The crowd also got a kick out of "Bazooka Time," which, just as in American games is when the team mascots or other staff members shoot t-shirts into the crowd. You can see it in this video. Patrick Yu can be seen and heard on this clip. One other thing about projectiles: whenever a foul ball lofted into the stands over the protective fencing running down both sides of the infield (you can't get hurt by line drive fouls in Japanese parks), a female announcer's voice cautioned spectators to watch out for the flying object. Of course, by the time you heard her you either had caught the ball, avoided it, or suffered brain damage.

The fast food on sale was nothing like what you'd find at an American ballpark. The closest thing was thick franks on sticks. The only buns around were those you sit on. And the food was on sale only at the concessions under the stands. The vendors in the park proper were selling mainly beer, and they were everywhere, all of them cheerful young girls and boys who looked barely old enough to drink themselves. You could get Kirin, Yebisu, Asahi, and other brands, not just whatever big brand the team had a contract with. The closest thing to food was the ice cream being sold by a small number of vendors. The local citizenry hereabouts prefers to watch a game while slurping away at noodles in broth, or other popular Japanese confections. When I got hungry, I bought a box lunch of--guess what--sukiyaki!!

Here are some shots of the souvenir and food concessions, the field, and the fans.

The misspelling may appear quaintly amusing, but people who live in glass houses shouldn't throw stones.  Look around you in the U.S. and you'll see even worse examples. A sign near my house in Queens warns people not to throw "liter" on the ground.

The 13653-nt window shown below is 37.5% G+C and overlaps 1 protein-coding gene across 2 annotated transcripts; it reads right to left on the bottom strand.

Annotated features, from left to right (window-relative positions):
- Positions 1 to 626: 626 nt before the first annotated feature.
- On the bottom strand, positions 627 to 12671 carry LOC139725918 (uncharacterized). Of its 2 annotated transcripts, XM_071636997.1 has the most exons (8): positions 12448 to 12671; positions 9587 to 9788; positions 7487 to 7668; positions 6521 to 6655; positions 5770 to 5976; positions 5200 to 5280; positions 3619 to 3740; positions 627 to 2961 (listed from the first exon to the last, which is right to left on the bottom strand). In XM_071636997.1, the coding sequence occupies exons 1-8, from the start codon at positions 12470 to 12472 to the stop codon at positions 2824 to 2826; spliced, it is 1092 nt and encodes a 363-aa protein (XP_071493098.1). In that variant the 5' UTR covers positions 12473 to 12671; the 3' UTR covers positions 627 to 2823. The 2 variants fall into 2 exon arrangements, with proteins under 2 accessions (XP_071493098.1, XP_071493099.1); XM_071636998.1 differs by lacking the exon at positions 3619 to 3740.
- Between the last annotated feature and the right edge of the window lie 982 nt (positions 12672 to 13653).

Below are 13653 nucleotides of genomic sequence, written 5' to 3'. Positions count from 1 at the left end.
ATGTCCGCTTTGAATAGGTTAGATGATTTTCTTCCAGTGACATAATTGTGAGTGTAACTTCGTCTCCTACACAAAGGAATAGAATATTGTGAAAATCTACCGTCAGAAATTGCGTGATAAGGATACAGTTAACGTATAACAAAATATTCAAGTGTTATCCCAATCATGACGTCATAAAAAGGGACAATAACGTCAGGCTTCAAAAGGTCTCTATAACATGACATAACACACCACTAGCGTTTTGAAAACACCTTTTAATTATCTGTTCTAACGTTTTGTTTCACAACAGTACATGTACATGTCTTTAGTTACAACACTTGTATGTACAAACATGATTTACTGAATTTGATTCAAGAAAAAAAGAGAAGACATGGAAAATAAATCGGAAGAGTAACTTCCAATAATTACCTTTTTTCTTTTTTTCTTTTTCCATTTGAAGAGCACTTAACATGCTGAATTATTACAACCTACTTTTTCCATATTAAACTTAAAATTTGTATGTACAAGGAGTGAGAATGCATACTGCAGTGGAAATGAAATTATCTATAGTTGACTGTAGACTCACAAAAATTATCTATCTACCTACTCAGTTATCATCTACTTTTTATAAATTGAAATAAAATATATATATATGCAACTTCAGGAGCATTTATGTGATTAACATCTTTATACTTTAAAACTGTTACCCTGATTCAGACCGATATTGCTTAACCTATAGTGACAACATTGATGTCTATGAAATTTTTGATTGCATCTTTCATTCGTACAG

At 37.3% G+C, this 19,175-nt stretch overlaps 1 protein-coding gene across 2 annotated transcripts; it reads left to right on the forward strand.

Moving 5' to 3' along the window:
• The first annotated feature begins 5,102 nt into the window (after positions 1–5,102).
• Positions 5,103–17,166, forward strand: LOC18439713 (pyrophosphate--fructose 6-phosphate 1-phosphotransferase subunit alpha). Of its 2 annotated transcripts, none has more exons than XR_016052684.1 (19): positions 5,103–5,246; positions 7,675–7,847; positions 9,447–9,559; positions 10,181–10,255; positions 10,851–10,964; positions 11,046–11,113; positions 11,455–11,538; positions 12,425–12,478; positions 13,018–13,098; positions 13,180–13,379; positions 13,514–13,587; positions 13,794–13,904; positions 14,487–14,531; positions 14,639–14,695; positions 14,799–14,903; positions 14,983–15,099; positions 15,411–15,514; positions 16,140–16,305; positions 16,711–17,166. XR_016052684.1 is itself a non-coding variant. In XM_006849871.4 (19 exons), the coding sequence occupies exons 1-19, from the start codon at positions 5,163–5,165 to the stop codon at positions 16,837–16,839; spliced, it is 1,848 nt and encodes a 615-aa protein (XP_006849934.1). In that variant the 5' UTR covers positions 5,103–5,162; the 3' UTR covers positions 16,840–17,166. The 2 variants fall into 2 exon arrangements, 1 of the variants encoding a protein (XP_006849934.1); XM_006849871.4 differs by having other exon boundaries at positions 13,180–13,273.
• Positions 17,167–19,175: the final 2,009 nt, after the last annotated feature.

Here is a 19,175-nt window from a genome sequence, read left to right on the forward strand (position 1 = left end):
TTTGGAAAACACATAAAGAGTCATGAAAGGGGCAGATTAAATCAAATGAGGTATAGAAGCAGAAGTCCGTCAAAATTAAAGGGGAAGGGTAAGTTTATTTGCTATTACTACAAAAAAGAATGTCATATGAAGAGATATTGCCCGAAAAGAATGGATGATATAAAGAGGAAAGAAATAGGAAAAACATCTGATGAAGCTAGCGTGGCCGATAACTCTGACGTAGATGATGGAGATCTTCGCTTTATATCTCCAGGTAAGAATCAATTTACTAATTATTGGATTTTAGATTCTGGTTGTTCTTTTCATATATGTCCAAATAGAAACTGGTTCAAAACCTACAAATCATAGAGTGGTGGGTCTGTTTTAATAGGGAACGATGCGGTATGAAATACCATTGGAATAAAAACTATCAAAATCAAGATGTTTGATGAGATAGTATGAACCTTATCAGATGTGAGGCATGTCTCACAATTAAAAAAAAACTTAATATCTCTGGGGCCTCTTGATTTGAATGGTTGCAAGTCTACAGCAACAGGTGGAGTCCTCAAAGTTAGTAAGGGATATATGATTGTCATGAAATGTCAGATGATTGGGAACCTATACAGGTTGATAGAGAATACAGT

A box office.

Those famous hot dogs on a stick from the un-Nathan's.

For lunch, I focused on this group of box lunches (bento), and chose the following one.

What it looked like when opened. The meat was cold but quite tasty. The egg was raw, as usual with sukiyaki, since you dip your meat in it. But seeing nowhere to pour the egg's insides, other than directly on the meat, I chose to do without it.

Now let's venture up the steps and into the stands.

No escalators here. Anyway, except for an area directly behind home plate, the stands are on only one level.

The second deck of stands, behind home plate.

The scoreboard actually does a good job of showing digital videos during the game, but in only one inning during the game I attended did it show the scores for other games going on elsewhere.

Batting practice.

There was a small number of foreigners at the game, including this American couple some rows in front of me, who had been brought there by their son. The latter was clearly an ex-pat, and his attractive Japanese girlfriend joined them in mid-game. I was trying to put their story together and decided that the parents had come to Japan to see their son and that a baseball game provided the best way for them to spend a night together in the company of the son's beloved (who knows, maybe she was his wife).

An argument on the field. Having read that Japanese baseball is a game of "wa" or peaceful solutions to onfield issues, I was amazed when a runner came sliding into homeplate and, being called out in a close play, rose immediately to his feet and roughly shoved the umpire. He was ejected at once, but this led to an argument from his manager, and the game didn't resume for about 10 minutes.

I'm sure you never saw someone carrying a bowl of soup and noodles back to their seats at Citi Field.

The fans rhythmically bobbed their colorful little umbrellas as the music played on several occasions, especially during the "Lucky 7."

By the end of the seventh inning, with the Swallows ahead 5-2, and the temperature dropping, I bade farewell to Jingu Stadium and made my last trip home to Kichijoji, to which I would say sayonara in the morning.